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Irish Druids And Old Irish Religions

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Author Topic: Irish Druids And Old Irish Religions  (Read 4382 times)
Crissy Herrell
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« Reply #120 on: February 20, 2009, 01:28:39 pm »

Speaking swords occur in the Leb na huidre, as recorded in the Revue Celtique. Noticing the custom of bringing in the tongues of the slain as trophies, the Irish MS. Says--"And it is thus they ought to do that, and their swords on their thighs when they used to make the trophy, for their swords used to turn against them when they made a false trophy--for demons used to speak to them from their arms."

Spenser gives this narrative on the fabled power of the

p. 137

sword; saying, "So do the Irish at this day, when they go to battle, say certain prayers or charms to their swords, making a cross therewith upon the earth, and thrusting the points of their blades into the ground, thinking thereby to have the better success in fight. Also they use commonly to swear by their swords."

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The Fairies or Sides are often presented as deities. As the Tuatha were largely supernatural, and their spirits haunted the old spots, it is not surprising that these arrachta or spectres were reverenced by the Irish. Though St. Patrick drove many of them away, a number fled across Donegal Bay to the pagans of Senghleann. In St. Fiacc's Story of the Saint we are assured that the Irish used to worship the Sides.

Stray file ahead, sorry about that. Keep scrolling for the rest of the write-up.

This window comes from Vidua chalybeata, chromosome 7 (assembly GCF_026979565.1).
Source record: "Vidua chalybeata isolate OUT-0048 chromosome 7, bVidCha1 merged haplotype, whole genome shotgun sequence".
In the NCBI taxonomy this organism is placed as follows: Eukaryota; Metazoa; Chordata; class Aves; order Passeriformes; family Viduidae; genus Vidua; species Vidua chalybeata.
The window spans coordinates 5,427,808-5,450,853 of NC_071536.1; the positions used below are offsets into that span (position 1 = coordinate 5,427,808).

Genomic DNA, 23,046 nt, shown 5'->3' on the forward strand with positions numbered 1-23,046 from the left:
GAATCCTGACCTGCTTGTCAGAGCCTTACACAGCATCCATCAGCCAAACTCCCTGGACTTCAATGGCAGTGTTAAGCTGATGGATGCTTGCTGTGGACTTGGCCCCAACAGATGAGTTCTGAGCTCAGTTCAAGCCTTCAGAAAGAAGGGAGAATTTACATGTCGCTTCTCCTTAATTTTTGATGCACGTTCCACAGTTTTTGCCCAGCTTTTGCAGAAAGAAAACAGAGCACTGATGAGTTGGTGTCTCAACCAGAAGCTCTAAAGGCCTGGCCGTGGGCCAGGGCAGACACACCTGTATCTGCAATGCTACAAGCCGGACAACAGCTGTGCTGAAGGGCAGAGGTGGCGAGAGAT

"This Side worship," wrote Beirne Crowe, "had nothing to do with Druidism; in fact, was opposed to it, and must have preceded it in Ireland." They were deified mortals, anyhow, and capable, by intercourse with women, of producing heroes. But one was hardly justified in declaring that "the worship of these deities reaches back to the remotest antiquity, to at least a thousand years before the Druid appeared."

The Sides and the Druids are curiously opposed to each other in legends. The Side goddess, in the adventures of Condla Ruad, told Coud's Druid that Druidism had the grades conferred on it in the Great Land or Elysium. It was thought that their temples were the so-called Druidical monuments, especially New Grange. They were scattered all over Ireland.

By the Irish Mac Oc, King of the Fairies, living in a glass structure, is meant the young Sun. Rhys said the Story "doubtless belonged originally to Irish mythology before any Celts had settled in Ireland."

p. 138

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